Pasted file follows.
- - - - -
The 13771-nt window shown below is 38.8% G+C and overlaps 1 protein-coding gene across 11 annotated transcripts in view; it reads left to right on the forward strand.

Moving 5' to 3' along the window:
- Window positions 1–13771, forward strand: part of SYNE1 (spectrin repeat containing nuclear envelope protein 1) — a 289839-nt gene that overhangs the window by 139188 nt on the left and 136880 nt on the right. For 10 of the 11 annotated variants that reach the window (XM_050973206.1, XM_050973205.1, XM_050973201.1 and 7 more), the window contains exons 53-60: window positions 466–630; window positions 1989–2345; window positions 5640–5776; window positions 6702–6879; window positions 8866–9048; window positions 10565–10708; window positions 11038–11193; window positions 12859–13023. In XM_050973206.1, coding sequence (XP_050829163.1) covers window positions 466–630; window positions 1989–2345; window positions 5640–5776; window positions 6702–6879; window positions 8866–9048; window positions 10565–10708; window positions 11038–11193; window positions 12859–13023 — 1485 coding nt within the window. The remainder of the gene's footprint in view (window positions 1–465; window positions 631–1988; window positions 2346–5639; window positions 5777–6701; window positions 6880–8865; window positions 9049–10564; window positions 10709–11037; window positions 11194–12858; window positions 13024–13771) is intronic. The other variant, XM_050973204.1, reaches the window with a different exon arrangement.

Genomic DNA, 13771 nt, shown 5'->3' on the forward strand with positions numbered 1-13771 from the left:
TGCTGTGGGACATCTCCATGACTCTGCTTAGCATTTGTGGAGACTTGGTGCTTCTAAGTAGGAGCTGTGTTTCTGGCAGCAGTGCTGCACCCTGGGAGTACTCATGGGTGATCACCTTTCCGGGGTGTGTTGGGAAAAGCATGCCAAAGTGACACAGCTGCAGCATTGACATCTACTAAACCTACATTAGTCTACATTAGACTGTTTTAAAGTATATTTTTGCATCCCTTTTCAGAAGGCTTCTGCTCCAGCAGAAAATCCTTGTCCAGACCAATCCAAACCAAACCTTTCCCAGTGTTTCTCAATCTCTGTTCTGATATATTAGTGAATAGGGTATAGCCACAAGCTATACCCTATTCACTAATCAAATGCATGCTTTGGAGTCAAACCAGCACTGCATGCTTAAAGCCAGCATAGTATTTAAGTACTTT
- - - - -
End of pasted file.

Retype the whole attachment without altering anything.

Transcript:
The 13771-nt window shown below is 38.8% G+C and overlaps 1 protein-coding gene across 11 annotated transcripts in view; it reads left to right on the forward strand.

Moving 5' to 3' along the window:
- Window positions 1–13771, forward strand: part of SYNE1 (spectrin repeat containing nuclear envelope protein 1) — a 289839-nt gene that overhangs the window by 139188 nt on the left and 136880 nt on the right. For 10 of the 11 annotated variants that reach the window (XM_050973206.1, XM_050973205.1, XM_050973201.1 and 7 more), the window contains exons 53-60: window positions 466–630; window positions 1989–2345; window positions 5640–5776; window positions 6702–6879; window positions 8866–9048; window positions 10565–10708; window positions 11038–11193; window positions 12859–13023. In XM_050973206.1, coding sequence (XP_050829163.1) covers window positions 466–630; window positions 1989–2345; window positions 5640–5776; window positions 6702–6879; window positions 8866–9048; window positions 10565–10708; window positions 11038–11193; window positions 12859–13023 — 1485 coding nt within the window. The remainder of the gene's footprint in view (window positions 1–465; window positions 631–1988; window positions 2346–5639; window positions 5777–6701; window positions 6880–8865; window positions 9049–10564; window positions 10709–11037; window positions 11194–12858; window positions 13024–13771) is intronic. The other variant, XM_050973204.1, reaches the window with a different exon arrangement.

Genomic DNA, 13771 nt, shown 5'->3' on the forward strand with positions numbered 1-13771 from the left:
TGCTGTGGGACATCTCCATGACTCTGCTTAGCATTTGTGGAGACTTGGTGCTTCTAAGTAGGAGCTGTGTTTCTGGCAGCAGTGCTGCACCCTGGGAGTACTCATGGGTGATCACCTTTCCGGGGTGTGTTGGGAAAAGCATGCCAAAGTGACACAGCTGCAGCATTGACATCTACTAAACCTACATTAGTCTACATTAGACTGTTTTAAAGTATATTTTTGCATCCCTTTTCAGAAGGCTTCTGCTCCAGCAGAAAATCCTTGTCCAGACCAATCCAAACCAAACCTTTCCCAGTGTTTCTCAATCTCTGTTCTGATATATTAGTGAATAGGGTATAGCCACAAGCTATACCCTATTCACTAATCAAATGCATGCTTTGGAGTCAAACCAGCACTGCATGCTTAAAGCCAGCATAGTATTTAAGTACTTT